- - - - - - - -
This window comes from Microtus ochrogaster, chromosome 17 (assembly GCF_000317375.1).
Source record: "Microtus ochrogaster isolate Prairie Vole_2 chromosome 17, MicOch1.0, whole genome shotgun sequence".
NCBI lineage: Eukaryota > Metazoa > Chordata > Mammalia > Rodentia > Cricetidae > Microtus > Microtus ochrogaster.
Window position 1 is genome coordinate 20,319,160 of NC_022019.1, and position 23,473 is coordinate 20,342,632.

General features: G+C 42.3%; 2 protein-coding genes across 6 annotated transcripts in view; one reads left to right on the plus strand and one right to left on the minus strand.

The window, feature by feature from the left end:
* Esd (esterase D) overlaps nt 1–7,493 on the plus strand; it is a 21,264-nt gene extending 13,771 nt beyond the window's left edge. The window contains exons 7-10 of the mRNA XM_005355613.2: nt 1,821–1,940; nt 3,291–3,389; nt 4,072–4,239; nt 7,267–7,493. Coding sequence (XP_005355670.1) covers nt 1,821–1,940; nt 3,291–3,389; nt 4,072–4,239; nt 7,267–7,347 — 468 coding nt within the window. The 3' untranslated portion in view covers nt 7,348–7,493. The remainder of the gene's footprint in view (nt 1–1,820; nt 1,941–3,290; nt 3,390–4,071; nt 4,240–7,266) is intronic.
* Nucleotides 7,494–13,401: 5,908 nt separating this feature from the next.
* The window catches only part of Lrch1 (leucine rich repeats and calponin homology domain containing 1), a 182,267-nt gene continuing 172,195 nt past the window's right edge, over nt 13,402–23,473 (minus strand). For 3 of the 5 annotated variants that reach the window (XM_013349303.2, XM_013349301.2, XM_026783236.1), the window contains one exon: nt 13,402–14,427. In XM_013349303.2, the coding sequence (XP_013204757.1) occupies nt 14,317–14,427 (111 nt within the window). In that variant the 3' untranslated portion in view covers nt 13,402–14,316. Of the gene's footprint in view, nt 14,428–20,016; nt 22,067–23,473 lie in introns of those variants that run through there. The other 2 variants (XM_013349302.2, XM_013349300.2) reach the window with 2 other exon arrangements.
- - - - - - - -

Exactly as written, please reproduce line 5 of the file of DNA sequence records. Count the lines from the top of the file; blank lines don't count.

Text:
General features: G+C 42.3%; 2 protein-coding genes across 6 annotated transcripts in view; one reads left to right on the plus strand and one right to left on the minus strand.